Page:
Internet users are being warned to be on the look out for letters that appear to be invoices for domain names they have not purchased.
Nominet concerned about confusion created
The UK domain name registry, Nominet, is asking people who own co.uk web addresses to let them know if they have received one of these letters.
The unsolicited mailings have been sent by a company called UK Internet Registry, which seems to be based in the Seychelles.
The note says that the .com version of a co.uk name is unregistered, offering to sell it for a total of £175.
In its statement, Nominet said it was "concerned about the confusion that had been created by the sales tactics of UK Internet Registry".
The letters offer a .com address for £69 and a further £106 for web and e-mail forwarding.
Nominet has warned people not to be "bounced into registering a domain name by the pressure selling tactics of an unknown third party".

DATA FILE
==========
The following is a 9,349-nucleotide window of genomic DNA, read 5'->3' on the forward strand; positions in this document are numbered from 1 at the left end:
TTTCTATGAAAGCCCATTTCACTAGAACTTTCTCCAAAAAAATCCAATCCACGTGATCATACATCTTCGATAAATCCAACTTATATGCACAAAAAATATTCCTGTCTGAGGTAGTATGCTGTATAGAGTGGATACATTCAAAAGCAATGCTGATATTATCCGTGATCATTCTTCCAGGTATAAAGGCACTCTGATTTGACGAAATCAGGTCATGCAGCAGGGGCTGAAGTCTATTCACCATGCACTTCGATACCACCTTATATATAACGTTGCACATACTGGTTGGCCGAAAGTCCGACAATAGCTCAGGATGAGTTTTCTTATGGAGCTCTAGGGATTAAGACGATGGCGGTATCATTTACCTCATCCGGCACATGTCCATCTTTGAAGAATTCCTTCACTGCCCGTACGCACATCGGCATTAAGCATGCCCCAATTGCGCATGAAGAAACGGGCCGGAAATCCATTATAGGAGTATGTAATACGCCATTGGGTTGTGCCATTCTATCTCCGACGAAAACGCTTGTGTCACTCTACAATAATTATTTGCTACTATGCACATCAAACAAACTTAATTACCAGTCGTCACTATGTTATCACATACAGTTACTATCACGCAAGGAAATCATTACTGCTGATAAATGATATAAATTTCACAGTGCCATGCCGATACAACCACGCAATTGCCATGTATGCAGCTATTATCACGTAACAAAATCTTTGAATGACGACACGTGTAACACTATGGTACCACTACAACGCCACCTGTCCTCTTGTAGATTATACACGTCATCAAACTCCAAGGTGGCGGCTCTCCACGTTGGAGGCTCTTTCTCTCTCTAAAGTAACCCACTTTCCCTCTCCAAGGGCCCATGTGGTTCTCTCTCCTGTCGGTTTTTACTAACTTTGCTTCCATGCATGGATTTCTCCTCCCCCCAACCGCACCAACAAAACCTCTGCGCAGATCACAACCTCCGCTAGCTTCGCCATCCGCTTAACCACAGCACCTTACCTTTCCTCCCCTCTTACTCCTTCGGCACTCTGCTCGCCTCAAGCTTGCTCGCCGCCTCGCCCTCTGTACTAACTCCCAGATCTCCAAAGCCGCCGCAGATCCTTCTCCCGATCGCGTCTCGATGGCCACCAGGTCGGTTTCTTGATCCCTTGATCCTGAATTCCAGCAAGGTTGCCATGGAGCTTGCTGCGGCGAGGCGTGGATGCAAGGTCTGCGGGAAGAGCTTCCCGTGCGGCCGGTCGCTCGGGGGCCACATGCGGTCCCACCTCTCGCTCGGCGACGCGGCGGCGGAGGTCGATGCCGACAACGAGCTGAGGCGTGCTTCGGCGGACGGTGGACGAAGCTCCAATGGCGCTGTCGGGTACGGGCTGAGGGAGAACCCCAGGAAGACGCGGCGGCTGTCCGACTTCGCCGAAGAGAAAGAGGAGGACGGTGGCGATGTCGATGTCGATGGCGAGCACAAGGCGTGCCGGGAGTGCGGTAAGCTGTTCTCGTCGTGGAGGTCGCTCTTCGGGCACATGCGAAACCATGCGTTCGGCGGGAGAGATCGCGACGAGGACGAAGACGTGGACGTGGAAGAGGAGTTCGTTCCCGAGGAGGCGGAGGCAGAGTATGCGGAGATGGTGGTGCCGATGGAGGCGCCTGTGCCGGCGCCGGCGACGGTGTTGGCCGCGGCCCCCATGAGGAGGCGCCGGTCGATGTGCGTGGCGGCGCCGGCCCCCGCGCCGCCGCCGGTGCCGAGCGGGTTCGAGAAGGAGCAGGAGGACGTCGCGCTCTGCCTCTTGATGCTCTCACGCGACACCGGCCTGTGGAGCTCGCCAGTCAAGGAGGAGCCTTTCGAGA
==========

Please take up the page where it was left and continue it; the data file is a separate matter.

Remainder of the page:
Instead, the owners of web addresses should get in touch with their usual domain name provider.
The UK registrar was keen to distance itself from UK Internet Registry, saying it did not proactively sell .uk domain names and was not involved in the registration of .com addresses.
It is now investigating whether UK Internet Registry has been able to get a list of the more than three million registered UK web addresses, and, if so, where it came from.
Nominet is asking anyone who might have received a letter to send it a copy.
A copy of the letter has been put up on the web by the domain name company Internetters.
Details about the company behind the mailing are sketchy. Its website says the UK Internet Registry is based in London but it did not come up on the database of UK businesses at Companies House.
The terms and conditions on the site say the agreement is governed by the laws of the Seychelles, suggesting this is where the company is registered.
The domain name ukinternetregistry.com was only registered on the 6 February and the co.uk version a few days later.
Calls to the contact number on its website have gone unanswered.